Nature of receipt also depends upon the reference to the recipient Whether a particular receipt is capital or revenue in nature must be determined with reference to the recipient who is sought to be taxed as the assessee. For tax purposes the capital or revenue character of the receipt must be determined on the basis of the nature of the trade in the course of which or in connection with which it arises. •                    The reimbursement of capital outlay is a capital receipt even if the total amount received exceeds the cost of the outlay itself.

•                    Compensation received for the loss of a capital asset is a receipt of a capital nature whereas the compensation received for damage to or loss of a trading asset is a revenue receipt.

•                    A capital asset is converted into income and the price realized on its sale takes form of the periodic payments of a revenue nature;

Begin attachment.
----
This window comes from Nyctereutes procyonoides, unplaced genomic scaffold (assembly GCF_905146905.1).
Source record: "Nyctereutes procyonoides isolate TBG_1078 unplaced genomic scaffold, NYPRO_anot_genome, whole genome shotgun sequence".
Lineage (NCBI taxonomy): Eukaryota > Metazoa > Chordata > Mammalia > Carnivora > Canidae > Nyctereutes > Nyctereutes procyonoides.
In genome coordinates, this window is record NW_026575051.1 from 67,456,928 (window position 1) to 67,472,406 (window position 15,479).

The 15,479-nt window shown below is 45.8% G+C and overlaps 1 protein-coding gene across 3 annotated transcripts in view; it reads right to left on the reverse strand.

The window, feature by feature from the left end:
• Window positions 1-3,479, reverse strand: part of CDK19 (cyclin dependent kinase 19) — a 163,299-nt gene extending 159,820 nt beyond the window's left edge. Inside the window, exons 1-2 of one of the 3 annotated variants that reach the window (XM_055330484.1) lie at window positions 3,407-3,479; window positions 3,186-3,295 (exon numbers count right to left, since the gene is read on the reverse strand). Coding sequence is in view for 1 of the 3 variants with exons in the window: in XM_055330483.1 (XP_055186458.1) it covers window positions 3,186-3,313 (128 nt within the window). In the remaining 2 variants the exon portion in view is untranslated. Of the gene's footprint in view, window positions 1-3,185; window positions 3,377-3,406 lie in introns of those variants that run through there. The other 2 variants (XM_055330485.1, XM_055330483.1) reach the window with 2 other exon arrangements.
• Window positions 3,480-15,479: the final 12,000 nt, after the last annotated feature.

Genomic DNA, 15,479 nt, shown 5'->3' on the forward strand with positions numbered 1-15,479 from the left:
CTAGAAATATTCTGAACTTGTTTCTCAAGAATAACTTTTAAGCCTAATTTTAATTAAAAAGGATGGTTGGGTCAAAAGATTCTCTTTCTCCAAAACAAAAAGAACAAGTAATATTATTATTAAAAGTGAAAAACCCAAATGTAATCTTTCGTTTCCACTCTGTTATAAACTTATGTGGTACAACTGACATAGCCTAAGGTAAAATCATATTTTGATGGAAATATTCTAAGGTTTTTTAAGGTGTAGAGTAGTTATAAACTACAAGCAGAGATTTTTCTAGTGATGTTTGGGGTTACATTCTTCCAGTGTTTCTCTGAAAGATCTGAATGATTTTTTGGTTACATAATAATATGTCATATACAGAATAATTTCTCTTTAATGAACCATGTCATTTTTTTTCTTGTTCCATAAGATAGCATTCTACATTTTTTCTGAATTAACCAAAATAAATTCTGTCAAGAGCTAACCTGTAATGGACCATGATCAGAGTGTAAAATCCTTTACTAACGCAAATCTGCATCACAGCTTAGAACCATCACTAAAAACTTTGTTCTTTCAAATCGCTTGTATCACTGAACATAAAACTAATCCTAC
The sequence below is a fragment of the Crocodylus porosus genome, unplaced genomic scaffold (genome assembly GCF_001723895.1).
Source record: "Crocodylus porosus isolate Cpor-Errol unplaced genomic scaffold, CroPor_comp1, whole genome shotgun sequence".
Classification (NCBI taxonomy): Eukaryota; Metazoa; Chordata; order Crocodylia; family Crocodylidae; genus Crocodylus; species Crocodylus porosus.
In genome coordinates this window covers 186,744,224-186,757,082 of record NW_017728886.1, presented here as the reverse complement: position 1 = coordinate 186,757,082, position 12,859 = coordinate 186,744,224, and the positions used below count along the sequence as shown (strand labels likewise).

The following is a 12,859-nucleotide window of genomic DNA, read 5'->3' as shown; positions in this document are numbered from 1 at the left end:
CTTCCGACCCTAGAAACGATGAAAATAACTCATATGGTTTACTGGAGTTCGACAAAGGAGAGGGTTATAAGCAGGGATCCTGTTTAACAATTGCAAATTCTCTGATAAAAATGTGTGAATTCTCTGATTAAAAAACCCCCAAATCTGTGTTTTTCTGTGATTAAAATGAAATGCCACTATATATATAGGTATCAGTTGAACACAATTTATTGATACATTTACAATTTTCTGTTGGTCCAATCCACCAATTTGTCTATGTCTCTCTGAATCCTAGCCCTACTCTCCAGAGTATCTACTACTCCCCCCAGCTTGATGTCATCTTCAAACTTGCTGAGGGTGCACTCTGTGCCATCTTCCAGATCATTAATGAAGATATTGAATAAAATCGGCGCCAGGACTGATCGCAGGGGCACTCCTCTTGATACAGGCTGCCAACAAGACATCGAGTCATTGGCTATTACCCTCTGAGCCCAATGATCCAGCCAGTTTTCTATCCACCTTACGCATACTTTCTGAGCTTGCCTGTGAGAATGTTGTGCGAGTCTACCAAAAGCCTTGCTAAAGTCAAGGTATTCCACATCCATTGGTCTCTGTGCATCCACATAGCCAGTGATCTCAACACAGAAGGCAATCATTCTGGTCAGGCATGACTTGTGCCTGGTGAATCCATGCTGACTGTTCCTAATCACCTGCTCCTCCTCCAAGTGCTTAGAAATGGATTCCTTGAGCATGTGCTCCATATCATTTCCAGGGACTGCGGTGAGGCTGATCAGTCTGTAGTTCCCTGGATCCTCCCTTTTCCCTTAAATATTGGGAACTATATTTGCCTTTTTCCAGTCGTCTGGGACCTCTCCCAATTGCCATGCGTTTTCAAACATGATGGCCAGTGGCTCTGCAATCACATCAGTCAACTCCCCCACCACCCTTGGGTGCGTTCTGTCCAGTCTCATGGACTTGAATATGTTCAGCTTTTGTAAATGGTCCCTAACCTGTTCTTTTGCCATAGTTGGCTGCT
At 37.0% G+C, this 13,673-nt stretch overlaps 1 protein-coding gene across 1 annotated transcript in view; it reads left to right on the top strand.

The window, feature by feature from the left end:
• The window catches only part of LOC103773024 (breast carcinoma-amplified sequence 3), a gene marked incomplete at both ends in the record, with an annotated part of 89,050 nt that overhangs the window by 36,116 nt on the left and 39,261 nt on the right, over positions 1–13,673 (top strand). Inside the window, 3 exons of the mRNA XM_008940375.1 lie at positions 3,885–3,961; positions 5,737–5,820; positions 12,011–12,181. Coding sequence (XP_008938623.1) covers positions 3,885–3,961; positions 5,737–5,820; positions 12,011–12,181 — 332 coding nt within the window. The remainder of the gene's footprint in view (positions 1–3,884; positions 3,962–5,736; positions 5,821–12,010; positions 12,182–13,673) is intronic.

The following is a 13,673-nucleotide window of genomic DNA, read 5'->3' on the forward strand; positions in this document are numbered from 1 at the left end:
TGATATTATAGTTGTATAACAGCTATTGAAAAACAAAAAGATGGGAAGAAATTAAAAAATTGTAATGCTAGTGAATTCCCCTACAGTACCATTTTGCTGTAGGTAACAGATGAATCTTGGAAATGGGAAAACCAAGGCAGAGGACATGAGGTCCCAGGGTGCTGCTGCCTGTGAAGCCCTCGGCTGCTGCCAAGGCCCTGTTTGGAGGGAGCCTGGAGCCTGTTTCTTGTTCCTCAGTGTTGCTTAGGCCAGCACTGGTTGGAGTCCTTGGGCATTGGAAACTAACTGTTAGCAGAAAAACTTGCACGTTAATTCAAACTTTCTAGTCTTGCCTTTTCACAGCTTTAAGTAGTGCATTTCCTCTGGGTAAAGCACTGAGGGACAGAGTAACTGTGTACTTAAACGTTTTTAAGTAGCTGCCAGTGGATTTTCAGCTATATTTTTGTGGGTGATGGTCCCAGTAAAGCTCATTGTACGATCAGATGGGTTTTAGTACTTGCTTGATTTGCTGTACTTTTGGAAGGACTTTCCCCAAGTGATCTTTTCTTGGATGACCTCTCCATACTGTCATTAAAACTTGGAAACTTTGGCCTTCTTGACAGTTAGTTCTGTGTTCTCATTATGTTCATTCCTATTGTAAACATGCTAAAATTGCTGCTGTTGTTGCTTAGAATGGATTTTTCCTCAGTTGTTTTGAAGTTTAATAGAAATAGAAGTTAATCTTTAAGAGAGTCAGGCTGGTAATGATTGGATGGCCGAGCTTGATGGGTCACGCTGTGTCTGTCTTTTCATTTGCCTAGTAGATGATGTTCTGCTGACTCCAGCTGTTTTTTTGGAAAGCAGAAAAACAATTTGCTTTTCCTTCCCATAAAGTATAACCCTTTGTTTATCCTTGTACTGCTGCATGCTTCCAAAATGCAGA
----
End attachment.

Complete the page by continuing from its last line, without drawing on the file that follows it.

•                    Where a person sells his properties and the sale price is

payable to him by the purchaser in the form of annuities of a fixed sum so long as the seller is alive or until he attains a particular age.

Capital & revenue receipts in relation to business activities. Profits & gains arising from the various transactions which are entered into the ordinary course of business of the tax payers or those which are incidental to or closely associated with his business would be revenue receipts chargeable to tax.

But even in these cases, the receipts may be of a capital nature in certain circumstances.

·       Profits on purchase & sales of shares by a share broker on his own account;

·       Profits arising from dealings in foreign exchange by a banker or other financial institutions, income from letting out buildings owned by a company to its employees etc.

 

For a moment, profit on sale of shares & securities held by a bank as investments would be of a capital nature. Where profits arise from transactions that are outside the normal dealing of the assessee, although connected with his business, the taxable nature or otherwise of the profits would depend upon the fact whether or not the transactions in question constitute trading activity.